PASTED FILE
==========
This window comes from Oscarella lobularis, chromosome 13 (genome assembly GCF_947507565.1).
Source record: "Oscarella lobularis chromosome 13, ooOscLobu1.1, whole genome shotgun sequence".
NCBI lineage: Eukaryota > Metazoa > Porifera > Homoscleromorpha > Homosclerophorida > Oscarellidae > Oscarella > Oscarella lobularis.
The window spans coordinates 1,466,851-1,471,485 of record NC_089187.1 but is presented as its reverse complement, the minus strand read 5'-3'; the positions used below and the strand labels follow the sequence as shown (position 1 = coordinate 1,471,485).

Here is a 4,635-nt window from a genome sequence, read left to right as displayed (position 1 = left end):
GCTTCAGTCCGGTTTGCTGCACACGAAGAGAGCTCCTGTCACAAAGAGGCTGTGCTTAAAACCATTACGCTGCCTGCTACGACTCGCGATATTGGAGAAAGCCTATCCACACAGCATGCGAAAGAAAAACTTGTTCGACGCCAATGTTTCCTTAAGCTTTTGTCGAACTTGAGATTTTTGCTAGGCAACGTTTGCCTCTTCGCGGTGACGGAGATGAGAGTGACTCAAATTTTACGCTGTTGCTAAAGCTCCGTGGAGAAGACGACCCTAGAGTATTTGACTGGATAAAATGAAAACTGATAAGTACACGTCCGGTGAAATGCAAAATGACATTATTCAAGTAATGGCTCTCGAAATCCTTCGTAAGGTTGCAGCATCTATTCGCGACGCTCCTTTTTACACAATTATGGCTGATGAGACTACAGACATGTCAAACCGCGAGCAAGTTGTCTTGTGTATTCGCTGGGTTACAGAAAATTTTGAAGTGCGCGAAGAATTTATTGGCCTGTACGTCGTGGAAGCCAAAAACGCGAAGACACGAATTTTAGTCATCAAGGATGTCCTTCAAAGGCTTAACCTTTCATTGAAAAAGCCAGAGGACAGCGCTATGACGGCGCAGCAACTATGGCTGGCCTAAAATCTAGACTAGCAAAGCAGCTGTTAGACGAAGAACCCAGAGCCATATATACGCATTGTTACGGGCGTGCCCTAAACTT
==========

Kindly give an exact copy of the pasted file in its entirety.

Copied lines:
This window comes from Oscarella lobularis, chromosome 13 (genome assembly GCF_947507565.1).
Source record: "Oscarella lobularis chromosome 13, ooOscLobu1.1, whole genome shotgun sequence".
NCBI lineage: Eukaryota > Metazoa > Porifera > Homoscleromorpha > Homosclerophorida > Oscarellidae > Oscarella > Oscarella lobularis.
The window spans coordinates 1,466,851-1,471,485 of record NC_089187.1 but is presented as its reverse complement, the minus strand read 5'-3'; the positions used below and the strand labels follow the sequence as shown (position 1 = coordinate 1,471,485).

Here is a 4,635-nt window from a genome sequence, read left to right as displayed (position 1 = left end):
GCTTCAGTCCGGTTTGCTGCACACGAAGAGAGCTCCTGTCACAAAGAGGCTGTGCTTAAAACCATTACGCTGCCTGCTACGACTCGCGATATTGGAGAAAGCCTATCCACACAGCATGCGAAAGAAAAACTTGTTCGACGCCAATGTTTCCTTAAGCTTTTGTCGAACTTGAGATTTTTGCTAGGCAACGTTTGCCTCTTCGCGGTGACGGAGATGAGAGTGACTCAAATTTTACGCTGTTGCTAAAGCTCCGTGGAGAAGACGACCCTAGAGTATTTGACTGGATAAAATGAAAACTGATAAGTACACGTCCGGTGAAATGCAAAATGACATTATTCAAGTAATGGCTCTCGAAATCCTTCGTAAGGTTGCAGCATCTATTCGCGACGCTCCTTTTTACACAATTATGGCTGATGAGACTACAGACATGTCAAACCGCGAGCAAGTTGTCTTGTGTATTCGCTGGGTTACAGAAAATTTTGAAGTGCGCGAAGAATTTATTGGCCTGTACGTCGTGGAAGCCAAAAACGCGAAGACACGAATTTTAGTCATCAAGGATGTCCTTCAAAGGCTTAACCTTTCATTGAAAAAGCCAGAGGACAGCGCTATGACGGCGCAGCAACTATGGCTGGCCTAAAATCTAGACTAGCAAAGCAGCTGTTAGACGAAGAACCCAGAGCCATATATACGCATTGTTACGGGCGTGCCCTAAACTT